Example: I am a techie trying to mod the Augmented Spin Barrel. I want to do the Weapon Quality (Accurate +1). I fail without a despair. Page 187 "If he fails, however, the mod is not installed, and he may not attempt to install that mod again." So I failed at Weapon Quality (Accurate +1), I can never put that mod on this particular Augmented Spin Barrel. If I fail on the first mod on the Spread Barrel, well, I can not install Blast. 

So now, we have a third take on this rule.  :blink:  This is my interpretation of RAW, of course, house rules trump all.  I also think that the parts from the 100 credits are ruined as well. SO if I had 2 of the same attachment, mess up the first mod roll, I still have to spend another 100 to do the mod on the second attachment. 

 

 

On credits: I know some GMs who don't have a good feel for how much to give out, and so there are some who are pretty stingy, and some who are pretty extravagant.  Based on the credit payouts from Debts to Pay (GM kit), Trouble Brewing (CRB), and Enemy of my Enemy (fan-made), I average between 500-1000cr per PC per adventure.

 

 

On the mods: I see what you mean about the type of mod, but I respectfully disagree.  I can see how you could take the CRB to say that, but I think it's how Ahrimon stated: if you mess up the first of 2 damage+1 mods on the barrel, you still have another chance to get the d+1.  Or on the Spread Barrel, you get 2 chances to up the Blast by one; any one you succeed increases Blast, any one you fail, you waste that chance and lose the 100+ creds for supplies that you broke.

 

You bring up a good distinction between this being tinkering and not re-engineering.


Edited by cvtheoman, 21 February 2014 - 03:34 PM.

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#19 R2builder

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Posted 21 February 2014 - 04:03 PM

We will have to wait for further clarification from FFG before this gets resolved. I don't think we will ever get a full consensus about this one. I still feel it is not just a "slot" by the wording of "that modification". To me, it means just that. If I go for a +1 damage, fail the check, I can't forgo a different mod type and still apply the +1 damage mod later. I see your point about duplicate mods. I'm not sure on that yet. I kind of see it as I am trying to up the damage and mess it up, I have damaged that area enough not to be able to attempt that same kind of thing. I can see a noob ruining a mod, a gear head or mechanic will be roiling at least 2g, 2y and a boost or two, maybe even 2y, 3g and a couple of boost against 3 purple. With dice pools like that, this discussion should pretty well be moot. :)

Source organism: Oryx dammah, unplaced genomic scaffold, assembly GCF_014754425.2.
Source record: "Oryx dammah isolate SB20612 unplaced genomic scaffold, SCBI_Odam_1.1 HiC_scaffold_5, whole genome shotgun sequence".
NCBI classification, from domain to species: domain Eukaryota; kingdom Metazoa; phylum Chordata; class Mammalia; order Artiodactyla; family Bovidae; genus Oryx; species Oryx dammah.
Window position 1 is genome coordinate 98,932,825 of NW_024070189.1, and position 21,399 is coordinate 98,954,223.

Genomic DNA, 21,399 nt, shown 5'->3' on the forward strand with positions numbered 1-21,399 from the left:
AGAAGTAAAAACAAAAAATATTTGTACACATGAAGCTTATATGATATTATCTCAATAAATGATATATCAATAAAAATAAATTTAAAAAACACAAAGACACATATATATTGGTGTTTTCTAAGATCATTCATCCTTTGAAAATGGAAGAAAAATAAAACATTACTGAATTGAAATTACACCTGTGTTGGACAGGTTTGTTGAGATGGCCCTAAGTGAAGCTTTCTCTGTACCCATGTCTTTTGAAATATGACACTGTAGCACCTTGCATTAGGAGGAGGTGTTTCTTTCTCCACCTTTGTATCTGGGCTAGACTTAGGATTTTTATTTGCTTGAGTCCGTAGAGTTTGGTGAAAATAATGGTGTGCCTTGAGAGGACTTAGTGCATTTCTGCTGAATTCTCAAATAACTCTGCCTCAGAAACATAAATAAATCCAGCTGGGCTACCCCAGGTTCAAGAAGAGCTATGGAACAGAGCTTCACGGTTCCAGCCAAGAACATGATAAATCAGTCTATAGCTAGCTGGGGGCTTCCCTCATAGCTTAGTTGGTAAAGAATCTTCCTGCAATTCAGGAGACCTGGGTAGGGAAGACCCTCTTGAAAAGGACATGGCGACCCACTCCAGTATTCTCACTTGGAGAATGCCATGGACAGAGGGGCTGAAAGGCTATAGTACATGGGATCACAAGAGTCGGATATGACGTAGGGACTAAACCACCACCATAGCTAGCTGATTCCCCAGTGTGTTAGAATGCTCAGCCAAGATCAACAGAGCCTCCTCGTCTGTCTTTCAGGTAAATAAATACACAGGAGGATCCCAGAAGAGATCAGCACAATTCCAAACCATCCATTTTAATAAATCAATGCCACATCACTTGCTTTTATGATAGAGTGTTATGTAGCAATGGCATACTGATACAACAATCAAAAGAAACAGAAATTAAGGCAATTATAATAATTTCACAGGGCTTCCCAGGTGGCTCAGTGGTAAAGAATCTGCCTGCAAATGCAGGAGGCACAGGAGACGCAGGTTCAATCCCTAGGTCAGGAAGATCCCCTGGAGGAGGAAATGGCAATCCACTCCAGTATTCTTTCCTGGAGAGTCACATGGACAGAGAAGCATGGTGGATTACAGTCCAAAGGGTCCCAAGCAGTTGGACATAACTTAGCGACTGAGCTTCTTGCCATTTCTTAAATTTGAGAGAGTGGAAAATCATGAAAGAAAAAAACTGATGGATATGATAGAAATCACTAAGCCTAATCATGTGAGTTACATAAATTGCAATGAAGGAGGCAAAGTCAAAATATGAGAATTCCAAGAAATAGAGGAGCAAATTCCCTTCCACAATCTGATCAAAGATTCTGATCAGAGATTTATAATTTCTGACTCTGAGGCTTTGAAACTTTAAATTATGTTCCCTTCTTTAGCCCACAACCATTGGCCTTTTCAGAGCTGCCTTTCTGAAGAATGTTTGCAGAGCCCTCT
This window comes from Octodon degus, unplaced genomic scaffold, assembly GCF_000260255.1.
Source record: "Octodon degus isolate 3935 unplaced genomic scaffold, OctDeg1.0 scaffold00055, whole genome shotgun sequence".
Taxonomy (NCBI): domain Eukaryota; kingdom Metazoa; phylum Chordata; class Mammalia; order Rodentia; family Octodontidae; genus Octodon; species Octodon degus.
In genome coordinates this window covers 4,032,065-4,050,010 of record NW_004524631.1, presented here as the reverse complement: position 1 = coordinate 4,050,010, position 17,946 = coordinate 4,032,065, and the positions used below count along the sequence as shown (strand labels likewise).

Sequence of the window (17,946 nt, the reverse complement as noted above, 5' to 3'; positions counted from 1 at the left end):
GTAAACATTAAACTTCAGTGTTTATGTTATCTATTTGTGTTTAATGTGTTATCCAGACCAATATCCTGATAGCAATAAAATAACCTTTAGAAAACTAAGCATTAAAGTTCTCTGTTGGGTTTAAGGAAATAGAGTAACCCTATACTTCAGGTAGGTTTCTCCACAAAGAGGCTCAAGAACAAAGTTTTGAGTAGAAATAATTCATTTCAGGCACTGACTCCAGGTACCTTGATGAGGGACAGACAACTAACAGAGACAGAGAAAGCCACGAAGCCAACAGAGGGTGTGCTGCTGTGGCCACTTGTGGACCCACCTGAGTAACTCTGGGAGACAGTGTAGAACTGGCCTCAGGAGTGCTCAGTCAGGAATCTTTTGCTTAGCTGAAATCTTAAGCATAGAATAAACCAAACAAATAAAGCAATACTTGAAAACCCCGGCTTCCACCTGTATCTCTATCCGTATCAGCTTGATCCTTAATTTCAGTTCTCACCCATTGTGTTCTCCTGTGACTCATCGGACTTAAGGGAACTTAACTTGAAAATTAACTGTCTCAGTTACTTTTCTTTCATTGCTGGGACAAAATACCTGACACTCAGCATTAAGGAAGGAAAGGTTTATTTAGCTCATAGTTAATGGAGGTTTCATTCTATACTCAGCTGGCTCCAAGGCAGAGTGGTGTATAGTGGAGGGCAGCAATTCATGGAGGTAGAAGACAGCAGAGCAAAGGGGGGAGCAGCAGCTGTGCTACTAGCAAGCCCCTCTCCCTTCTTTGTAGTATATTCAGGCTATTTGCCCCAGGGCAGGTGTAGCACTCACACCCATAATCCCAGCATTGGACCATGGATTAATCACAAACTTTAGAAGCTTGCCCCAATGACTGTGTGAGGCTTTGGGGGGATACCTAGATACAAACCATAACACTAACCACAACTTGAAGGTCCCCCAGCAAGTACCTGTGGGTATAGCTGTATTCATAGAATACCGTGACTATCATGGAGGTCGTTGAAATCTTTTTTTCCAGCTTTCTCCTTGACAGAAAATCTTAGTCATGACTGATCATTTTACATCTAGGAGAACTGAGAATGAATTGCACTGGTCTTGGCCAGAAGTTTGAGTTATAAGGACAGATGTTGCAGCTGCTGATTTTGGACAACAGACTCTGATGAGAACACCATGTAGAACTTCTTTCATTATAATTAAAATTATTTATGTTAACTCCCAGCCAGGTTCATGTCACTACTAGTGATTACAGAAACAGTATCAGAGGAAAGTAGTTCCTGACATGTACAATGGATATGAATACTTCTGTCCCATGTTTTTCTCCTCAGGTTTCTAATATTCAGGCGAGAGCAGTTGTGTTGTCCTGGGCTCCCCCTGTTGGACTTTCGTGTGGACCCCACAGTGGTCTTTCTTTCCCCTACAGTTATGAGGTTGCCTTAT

I do feel that the penalty for failure should be nothing light, like just loosing 100 credits. If you are not that skilled are tinkering around with these lethal items, then yeah, bad things can happen.

But looking at everything, I don't think it would affect the duplicate type of mod. So let's say I could do a +1 damage, +1 damage, +1 hit, tried and failed to do the +1 hit, I could still try to do the other 2 +1 damages.
Or If I tried to do the +1 damage, failed, I still have one more +1 damage and the +1 hit I could attempt.
And still out the 100 credits for parts that you soldered together. :)
I think that makes the most sense to me and captures the intent of the game designers. That is what I will be going with.
Thanks cvtheoman for helping me see the errors of my ways.

Edited by R2builder, 21 February 2014 - 04:06 PM.

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#20 Ahrimon

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Posted 21 February 2014 - 04:55 PM

R2, When I referred to slots, I was referring to specific mods.  So you have attachment X that has the available mods of 2 A and 1 B.

 

So the "slots" are:

A1, A2, and B1

 

You can attempt each one once.  If you attempt A1 and fail you can never do A1 again.  If you attempt B1 and fail you can't try to fit B1 into the slot of A1.

 

Is that how you're reading it?  I'd just like to make sure that we're on the same page before I start buying mods.  :D